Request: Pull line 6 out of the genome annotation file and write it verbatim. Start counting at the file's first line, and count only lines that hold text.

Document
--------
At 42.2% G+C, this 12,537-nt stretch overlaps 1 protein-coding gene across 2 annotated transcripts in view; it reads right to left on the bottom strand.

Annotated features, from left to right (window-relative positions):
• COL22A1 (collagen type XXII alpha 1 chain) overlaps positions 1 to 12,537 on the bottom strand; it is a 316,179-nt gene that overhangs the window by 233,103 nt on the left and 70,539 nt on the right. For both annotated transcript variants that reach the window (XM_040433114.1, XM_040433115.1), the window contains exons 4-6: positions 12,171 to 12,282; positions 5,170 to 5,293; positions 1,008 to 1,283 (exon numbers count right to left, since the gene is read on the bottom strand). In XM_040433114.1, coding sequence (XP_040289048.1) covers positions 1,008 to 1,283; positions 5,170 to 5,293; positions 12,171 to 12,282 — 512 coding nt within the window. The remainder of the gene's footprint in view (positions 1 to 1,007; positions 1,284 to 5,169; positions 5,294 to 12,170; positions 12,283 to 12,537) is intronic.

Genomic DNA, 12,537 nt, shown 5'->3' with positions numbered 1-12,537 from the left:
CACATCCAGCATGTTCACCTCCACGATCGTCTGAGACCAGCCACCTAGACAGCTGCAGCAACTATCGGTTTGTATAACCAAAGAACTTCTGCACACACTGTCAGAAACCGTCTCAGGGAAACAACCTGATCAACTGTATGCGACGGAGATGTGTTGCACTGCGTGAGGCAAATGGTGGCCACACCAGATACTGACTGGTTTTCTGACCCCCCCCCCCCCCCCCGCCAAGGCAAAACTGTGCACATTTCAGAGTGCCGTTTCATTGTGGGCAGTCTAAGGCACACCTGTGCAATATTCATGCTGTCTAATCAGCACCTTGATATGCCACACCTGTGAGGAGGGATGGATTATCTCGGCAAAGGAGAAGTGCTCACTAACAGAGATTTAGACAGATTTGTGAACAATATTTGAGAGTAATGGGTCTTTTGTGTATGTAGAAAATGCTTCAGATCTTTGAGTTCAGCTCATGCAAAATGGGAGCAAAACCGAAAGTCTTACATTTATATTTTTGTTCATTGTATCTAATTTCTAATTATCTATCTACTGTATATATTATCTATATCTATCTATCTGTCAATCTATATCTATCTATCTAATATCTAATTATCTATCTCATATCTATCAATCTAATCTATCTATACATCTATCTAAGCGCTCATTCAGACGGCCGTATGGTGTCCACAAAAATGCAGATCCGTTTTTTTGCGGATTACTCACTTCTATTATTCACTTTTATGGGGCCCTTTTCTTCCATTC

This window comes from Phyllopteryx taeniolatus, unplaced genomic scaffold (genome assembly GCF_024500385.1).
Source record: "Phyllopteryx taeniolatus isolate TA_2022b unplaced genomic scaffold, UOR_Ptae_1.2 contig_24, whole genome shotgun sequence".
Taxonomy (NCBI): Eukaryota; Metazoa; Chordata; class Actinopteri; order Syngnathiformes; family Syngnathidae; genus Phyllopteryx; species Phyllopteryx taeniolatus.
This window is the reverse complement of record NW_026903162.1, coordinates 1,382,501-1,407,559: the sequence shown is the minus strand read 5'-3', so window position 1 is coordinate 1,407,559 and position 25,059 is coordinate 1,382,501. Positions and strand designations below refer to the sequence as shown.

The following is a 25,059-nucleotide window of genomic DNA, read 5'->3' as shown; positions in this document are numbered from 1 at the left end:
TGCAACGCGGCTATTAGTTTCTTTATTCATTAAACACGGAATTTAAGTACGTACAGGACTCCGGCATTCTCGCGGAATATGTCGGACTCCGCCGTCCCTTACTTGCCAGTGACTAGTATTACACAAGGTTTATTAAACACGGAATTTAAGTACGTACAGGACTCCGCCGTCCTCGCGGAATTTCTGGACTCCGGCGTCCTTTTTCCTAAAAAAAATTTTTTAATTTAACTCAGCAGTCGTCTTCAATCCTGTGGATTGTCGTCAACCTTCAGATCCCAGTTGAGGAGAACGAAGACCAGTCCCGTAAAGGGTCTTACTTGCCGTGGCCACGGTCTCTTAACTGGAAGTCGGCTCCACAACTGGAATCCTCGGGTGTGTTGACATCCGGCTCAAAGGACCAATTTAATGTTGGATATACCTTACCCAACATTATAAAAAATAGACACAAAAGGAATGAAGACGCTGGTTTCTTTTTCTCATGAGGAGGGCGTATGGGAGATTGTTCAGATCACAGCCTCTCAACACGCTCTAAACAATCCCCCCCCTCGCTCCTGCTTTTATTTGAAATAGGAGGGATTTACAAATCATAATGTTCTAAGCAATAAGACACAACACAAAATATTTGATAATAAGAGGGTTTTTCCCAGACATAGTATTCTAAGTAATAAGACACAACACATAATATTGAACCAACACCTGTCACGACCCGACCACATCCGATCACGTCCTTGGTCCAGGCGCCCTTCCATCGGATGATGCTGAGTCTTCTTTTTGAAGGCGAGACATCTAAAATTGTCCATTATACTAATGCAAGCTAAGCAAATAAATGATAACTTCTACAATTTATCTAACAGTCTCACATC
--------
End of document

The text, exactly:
This window comes from Phyllopteryx taeniolatus, unplaced genomic scaffold (genome assembly GCF_024500385.1).